The Perks of Being a Wallflower by Stephen Chbosky: Not to copy Nicole, but this was also a favorite of mine. It was a kind of mind-blowing book I read in high school (I remember it being advertised on MTV! That is how old I am!) The journal/letter style was definitely something I related to, as an avid journal-writer. Then there was the way I could relate to Charlie, even as a teen girl, and feel so heartbroken for him. This was also the first book I read that directly addressed sexual abuse and I understood that it was an important book. I even gave it to my English teacher to read. (Yes, I was a bit of a nerd.)

Angus, Thongs and Full-Frontal Snogging by Louise Rennison: I love Bridget Jones, I love British humor, I love this book and the rest of the Georgia Nicholson series. I laugh out loud in public reading these books. They are pure teen angst/slap-stick comedy and I recommend them to everyone I know. I can’t wait until my daughter (who is 6) can read them. Well, I can wait for a little, I guess!)

American Born Chinese by Gene Luen Yang: This was one of the first graphic novels I ever read and it changed the way I thought about graphic novels. I was assigned this book in one of my MFA in Writing courses and when I reached the end, I was so amazed at the way everything came together that I was a little emotional! I recommended it to a boy a couple of years ago during our summer reading program and he wrote that it was the best book he had ever read and wanted more like it. It was one of those librarian moments when you know you are in the right place.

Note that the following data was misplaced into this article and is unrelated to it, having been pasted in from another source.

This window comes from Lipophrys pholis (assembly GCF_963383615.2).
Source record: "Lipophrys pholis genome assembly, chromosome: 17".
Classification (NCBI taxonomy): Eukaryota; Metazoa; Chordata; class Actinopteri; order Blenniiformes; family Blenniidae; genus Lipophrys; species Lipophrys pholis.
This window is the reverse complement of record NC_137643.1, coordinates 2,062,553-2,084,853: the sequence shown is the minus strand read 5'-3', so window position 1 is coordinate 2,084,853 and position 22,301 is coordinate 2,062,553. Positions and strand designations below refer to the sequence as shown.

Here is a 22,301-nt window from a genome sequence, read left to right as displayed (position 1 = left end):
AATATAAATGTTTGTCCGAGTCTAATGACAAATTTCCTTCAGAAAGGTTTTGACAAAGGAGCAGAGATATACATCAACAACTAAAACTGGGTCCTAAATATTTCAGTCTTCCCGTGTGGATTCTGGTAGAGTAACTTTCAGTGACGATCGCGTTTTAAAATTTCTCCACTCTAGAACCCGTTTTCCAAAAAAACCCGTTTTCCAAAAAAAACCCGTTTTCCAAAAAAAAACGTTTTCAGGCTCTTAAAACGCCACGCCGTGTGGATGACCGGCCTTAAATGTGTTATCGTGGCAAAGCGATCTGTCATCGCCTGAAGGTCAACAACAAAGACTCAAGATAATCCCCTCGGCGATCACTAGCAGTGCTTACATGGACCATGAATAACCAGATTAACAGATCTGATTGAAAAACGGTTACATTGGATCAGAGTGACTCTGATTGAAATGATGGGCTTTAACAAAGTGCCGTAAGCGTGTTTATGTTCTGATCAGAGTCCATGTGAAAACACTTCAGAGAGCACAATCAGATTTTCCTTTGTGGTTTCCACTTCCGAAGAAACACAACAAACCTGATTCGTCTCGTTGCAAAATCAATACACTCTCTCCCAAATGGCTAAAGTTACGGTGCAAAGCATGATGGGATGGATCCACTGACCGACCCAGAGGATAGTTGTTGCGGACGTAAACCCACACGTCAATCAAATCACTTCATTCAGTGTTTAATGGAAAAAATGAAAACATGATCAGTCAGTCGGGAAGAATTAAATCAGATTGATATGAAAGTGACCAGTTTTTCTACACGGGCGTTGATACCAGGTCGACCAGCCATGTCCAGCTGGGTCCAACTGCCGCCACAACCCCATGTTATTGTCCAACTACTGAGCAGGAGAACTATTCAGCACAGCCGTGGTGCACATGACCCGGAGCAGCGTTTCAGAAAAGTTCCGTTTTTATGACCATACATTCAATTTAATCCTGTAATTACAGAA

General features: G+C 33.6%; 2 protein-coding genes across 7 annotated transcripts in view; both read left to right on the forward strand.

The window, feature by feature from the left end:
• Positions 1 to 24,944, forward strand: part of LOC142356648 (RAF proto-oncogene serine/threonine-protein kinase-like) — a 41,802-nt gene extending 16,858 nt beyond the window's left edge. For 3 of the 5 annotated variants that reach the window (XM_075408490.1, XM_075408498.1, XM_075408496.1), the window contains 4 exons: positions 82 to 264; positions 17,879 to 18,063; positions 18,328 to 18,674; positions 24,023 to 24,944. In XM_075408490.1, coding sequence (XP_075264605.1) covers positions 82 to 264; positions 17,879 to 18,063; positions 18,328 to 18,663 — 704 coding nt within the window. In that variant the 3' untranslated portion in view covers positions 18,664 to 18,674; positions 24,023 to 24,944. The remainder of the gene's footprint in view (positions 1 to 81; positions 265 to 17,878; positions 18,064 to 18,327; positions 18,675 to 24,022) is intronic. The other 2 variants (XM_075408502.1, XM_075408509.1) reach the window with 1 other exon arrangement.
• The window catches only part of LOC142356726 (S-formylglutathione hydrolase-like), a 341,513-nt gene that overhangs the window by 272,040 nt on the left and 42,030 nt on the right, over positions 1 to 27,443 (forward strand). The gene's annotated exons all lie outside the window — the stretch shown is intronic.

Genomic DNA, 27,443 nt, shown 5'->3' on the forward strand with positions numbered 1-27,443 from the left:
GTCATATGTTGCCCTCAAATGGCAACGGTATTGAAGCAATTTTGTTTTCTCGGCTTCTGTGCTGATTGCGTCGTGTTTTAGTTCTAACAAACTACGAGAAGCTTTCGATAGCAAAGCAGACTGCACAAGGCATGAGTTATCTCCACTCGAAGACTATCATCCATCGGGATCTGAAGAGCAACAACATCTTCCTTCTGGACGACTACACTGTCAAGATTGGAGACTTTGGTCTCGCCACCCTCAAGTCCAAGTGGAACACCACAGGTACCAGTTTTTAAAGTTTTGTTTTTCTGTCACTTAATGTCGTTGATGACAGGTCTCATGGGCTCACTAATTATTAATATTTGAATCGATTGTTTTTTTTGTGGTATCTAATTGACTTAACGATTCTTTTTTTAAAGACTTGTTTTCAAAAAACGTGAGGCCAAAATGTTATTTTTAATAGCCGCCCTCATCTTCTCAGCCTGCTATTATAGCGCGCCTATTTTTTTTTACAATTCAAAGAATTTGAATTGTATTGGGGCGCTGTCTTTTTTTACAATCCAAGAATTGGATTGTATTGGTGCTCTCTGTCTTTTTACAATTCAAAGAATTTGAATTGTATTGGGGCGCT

(Apparently I have a thing for yellow covers??)

 

Amanda

Dear Martin book cover

 

One book I am incredibly grateful for is Dear Martin by Nic Stone. When I moved to a library with a more diverse population, I realized I needed to read more diverse books, and this was one of the first I read. This story truly opened my eyes and made me think. I can honestly say I learned something new from this book. I’ve reread it every year since and still find value in it. In many ways, when everything happened this year with George Floyd, I found comfort with this book, in at least I knew how it all turned out.

 

 

 

 

Jenna